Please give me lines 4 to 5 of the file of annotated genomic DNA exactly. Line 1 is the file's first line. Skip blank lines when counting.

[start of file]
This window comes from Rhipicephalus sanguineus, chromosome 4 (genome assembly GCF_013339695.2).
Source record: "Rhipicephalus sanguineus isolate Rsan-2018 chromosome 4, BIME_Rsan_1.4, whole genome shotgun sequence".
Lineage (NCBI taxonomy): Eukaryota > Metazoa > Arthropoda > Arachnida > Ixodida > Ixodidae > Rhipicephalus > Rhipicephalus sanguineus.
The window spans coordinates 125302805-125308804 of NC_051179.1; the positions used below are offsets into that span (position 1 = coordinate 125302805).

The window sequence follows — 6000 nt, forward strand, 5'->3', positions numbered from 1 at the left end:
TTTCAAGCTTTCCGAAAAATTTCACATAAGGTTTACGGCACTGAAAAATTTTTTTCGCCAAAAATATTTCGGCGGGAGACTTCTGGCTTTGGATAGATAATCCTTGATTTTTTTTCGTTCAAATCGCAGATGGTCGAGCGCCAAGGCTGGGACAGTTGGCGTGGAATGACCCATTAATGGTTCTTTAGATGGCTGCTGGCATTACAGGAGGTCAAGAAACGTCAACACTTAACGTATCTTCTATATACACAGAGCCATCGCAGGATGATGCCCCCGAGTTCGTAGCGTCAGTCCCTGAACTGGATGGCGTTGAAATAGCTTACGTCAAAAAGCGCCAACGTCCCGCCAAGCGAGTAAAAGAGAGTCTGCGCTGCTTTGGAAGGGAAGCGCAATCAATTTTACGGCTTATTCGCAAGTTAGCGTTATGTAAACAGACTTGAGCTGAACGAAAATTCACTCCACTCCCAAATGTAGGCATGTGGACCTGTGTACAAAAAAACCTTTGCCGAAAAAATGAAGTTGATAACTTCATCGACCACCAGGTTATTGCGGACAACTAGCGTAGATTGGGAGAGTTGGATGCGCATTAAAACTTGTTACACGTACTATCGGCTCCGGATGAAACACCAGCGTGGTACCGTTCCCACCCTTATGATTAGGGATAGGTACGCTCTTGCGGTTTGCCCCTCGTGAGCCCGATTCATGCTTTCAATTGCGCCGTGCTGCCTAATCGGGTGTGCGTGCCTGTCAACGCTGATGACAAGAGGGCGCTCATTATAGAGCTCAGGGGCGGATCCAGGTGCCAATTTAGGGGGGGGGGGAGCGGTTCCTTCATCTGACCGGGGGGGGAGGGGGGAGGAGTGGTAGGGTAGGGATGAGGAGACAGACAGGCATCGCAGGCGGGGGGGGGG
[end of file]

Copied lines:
The window spans coordinates 125302805-125308804 of NC_051179.1; the positions used below are offsets into that span (position 1 = coordinate 125302805).

The window sequence follows — 6000 nt, forward strand, 5'->3', positions numbered from 1 at the left end: